Can cattle geolocation data yield behavior-based criteria to inform precision grazing systems on rangeland?

TitleCan cattle geolocation data yield behavior-based criteria to inform precision grazing systems on rangeland?
Publication TypeJournal Article
Year of Publication2021
AuthorsMcIntosh MM, Cibils AF, Estell RE, Gong Q, Cao H, Gonzalez AL, Nyamuryekung'e S., Spiegal S.
JournalLivestock Science
Date Published12/5/2021
ARIS Log Number377692
KeywordsAverage daily weight gain, beef cattle, GPS monitoring, Precision grazing, Precision livestock ranching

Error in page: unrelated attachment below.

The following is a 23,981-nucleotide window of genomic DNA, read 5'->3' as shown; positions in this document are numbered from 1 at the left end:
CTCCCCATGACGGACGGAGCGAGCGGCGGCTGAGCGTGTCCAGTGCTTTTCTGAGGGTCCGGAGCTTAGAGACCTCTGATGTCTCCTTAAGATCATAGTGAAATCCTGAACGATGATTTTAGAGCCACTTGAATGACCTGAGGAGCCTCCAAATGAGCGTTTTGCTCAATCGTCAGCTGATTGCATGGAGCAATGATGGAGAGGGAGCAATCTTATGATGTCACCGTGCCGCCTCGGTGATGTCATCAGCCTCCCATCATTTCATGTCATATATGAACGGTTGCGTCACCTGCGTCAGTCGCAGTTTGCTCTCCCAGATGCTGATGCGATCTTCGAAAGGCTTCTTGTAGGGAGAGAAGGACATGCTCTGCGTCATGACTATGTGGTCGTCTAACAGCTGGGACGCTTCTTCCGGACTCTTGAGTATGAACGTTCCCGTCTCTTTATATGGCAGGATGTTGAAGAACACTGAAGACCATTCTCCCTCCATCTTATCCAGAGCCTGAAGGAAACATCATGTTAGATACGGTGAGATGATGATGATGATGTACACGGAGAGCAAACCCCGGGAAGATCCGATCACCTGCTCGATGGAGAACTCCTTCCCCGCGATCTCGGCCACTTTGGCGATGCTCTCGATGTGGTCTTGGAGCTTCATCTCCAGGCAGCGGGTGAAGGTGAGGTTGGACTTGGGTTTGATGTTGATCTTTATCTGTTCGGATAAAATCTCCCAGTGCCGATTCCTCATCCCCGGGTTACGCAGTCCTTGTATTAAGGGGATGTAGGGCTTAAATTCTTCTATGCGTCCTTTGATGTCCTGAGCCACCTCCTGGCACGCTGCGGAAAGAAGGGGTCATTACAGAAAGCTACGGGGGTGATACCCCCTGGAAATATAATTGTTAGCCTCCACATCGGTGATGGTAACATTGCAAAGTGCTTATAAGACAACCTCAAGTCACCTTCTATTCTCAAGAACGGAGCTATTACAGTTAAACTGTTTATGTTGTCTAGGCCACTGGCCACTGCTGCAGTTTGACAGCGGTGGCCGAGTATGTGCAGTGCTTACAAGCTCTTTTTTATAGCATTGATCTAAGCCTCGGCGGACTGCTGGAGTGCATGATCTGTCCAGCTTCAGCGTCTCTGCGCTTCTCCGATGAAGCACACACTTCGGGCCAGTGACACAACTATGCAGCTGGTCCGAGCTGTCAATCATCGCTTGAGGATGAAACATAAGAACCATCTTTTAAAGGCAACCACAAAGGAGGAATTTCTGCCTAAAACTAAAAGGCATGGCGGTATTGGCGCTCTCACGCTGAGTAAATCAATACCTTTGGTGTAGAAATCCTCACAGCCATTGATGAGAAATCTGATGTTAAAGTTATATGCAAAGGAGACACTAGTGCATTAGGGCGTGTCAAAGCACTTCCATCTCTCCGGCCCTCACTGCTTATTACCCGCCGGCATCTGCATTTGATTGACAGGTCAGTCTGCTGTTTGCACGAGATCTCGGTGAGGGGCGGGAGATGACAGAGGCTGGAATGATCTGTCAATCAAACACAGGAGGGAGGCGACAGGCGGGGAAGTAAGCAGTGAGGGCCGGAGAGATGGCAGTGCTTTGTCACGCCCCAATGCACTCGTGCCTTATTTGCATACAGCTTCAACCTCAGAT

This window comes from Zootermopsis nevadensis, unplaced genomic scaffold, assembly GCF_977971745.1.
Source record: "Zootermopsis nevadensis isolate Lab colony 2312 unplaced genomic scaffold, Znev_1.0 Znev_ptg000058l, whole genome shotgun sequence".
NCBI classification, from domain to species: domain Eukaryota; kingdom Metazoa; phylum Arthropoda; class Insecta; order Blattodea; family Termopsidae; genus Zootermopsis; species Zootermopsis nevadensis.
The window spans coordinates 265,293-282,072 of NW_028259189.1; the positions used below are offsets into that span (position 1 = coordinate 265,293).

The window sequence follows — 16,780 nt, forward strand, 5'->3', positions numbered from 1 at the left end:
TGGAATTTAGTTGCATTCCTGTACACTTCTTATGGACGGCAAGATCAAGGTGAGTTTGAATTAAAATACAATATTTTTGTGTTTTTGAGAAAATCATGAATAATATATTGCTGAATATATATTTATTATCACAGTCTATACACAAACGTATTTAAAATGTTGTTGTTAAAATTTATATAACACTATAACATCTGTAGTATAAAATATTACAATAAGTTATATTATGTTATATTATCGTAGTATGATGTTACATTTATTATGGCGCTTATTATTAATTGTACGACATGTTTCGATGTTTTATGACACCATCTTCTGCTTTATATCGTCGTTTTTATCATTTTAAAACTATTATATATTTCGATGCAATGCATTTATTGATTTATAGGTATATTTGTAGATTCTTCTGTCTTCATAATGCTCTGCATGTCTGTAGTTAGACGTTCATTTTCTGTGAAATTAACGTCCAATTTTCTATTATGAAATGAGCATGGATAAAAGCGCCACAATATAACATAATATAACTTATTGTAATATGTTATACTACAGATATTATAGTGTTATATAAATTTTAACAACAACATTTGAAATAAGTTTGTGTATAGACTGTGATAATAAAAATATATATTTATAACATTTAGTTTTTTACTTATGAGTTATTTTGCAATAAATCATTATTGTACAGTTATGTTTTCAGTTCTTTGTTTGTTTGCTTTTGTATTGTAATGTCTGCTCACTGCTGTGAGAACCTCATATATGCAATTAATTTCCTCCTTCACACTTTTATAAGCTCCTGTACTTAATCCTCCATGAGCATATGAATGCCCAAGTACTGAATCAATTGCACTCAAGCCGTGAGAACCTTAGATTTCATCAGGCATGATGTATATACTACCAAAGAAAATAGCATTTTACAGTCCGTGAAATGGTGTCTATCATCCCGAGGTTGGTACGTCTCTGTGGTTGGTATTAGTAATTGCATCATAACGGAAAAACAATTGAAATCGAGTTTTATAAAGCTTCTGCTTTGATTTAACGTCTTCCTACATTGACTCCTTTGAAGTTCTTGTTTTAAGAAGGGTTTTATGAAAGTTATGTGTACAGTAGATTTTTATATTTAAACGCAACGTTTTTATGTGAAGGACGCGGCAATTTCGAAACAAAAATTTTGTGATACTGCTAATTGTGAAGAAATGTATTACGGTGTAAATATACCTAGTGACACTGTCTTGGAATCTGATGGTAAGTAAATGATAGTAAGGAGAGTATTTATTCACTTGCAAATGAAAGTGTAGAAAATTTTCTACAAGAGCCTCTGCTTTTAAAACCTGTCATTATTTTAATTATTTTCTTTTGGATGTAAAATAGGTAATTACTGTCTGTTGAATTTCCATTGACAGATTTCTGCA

A key challenge of precision grazing systems is identifying behavior anomalies associated with situations of reduced animal production and wellbeing. We determined typical ranges of diel variation of movement and activity patterns of steers on rangeland to identify metrics that could serve as sensitive indicators of behavior anomalies. Seventeen Raramuri Criollo or Criollo crossbred yearling steers weighing 318 ± 9.3 kg (winter; W) or 358 ± 8.4 kg (late summer; LS) were fitted with GPS collars that recorded animal location at 5-min intervals. Steers grazed a 3,215-ha rangeland pasture for approximately 67 d in W or LS of 2016 and 2017. GPS data were used to derive 22 commonly monitored behavior variables. Means and day-to-day variation (CV%) of all behavior metrics were calculated for each animal as well as linear correlations between the CV of each behavior and ADG. Daily time spent resting or grazing exhibited the least day-to-day variation in both W and LS (CV resting =10.8 and 9.9%, respectively; CV grazing =13.8 and 14.8%, respectively); predawn area explored (CV =240.8%) and time spent at drinkers (CV =336.6%) exhibited the most daily variation in W and LS, respectively. During W, increasing day-to-day variation in daytime distance traveled and area explored, as well as daily time spent traveling were associated with increasing ADG (r = 0.56 to 0.58; P < 0.05). In LS, steers with greater CV for 24-h area explored, time spent traveling, or daytime distance traveled tended to gain less weight (r =-0.77 to -0.84; P < 0.01), while steers with more flexible 24 hour path sinuosity tended to gain more weight (r = 0.93; P < 0.01). Behavior metrics more closely associated with forage intake processes, such as daily time spent grazing or resting, exhibited lowest diel variation levels and could be used to diagnose non-normal behavior of cattle on rangeland.